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Editor's choice

Mar 10, 2014

Download your free copy of our special issue "New ways to teach and learn physics", which is packed with the latest techniques, tips and trends in physics education

Opinion

Mathematical bridges

Robert P Crease looks at a mathematics conference that could teach physicists a thing or two

Nanoethical concerns

Using nanotechnology to teach ethics has its pros and cons, finds Robert P Crease

Why don't they listen?

Robert P Crease reckons he knows why science has lost its authority among politicians

Patenting science

Do patents hinder fundamental research? Robert P Crease wants your view

Feynman's failings

Why, asks Robert P Crease, do people still love Richard Feynman's Lectures on Physics 50 years after they were first published?

The spot in the shadow

Robert P Crease shows just how hard it can be to assign credit for a scientific discovery

Moving the goalposts


Robert P Crease finds that a new book on string theory offers progress for the philosophy of science

Longing for Laputa

Robert P Crease wonders whether scientists shouldn't rule the world after all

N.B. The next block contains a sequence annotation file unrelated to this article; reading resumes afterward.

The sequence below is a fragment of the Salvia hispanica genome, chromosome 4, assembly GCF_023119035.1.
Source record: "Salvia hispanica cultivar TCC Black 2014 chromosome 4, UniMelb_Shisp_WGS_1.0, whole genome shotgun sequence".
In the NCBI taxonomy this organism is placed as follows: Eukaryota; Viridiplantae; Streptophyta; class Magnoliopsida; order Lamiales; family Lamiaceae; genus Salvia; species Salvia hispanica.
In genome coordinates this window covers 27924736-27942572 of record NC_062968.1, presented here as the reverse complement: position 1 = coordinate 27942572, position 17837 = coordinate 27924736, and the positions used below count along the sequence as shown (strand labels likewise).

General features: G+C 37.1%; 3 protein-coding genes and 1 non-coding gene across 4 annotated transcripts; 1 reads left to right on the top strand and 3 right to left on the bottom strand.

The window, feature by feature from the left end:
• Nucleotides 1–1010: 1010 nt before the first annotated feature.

Deciding with science

Robert P Crease wonders why scientific input to important policy issues is so often ignored when it's actually critical

Raising funds to support physics

Peter Knight calls for your help to expand the work of the Institute of Physics

Dramatizing science

Robert P Crease finds that writing a play about science – even a short one – is harder than it seems

Just-in-time physics

Robert P Crease sees if it's possible to study physics by learning only what you need to finish a project

The Treiman effect

Robert P Crease praises the clear thinking of the late Princeton theorist Sam Treiman

The new idols

Robert P Crease wonders who would today be on Francis Bacon's list of "idols" that hamper our study of nature

Diversifying physics

MIT students and faculty believe that diversity is the key to success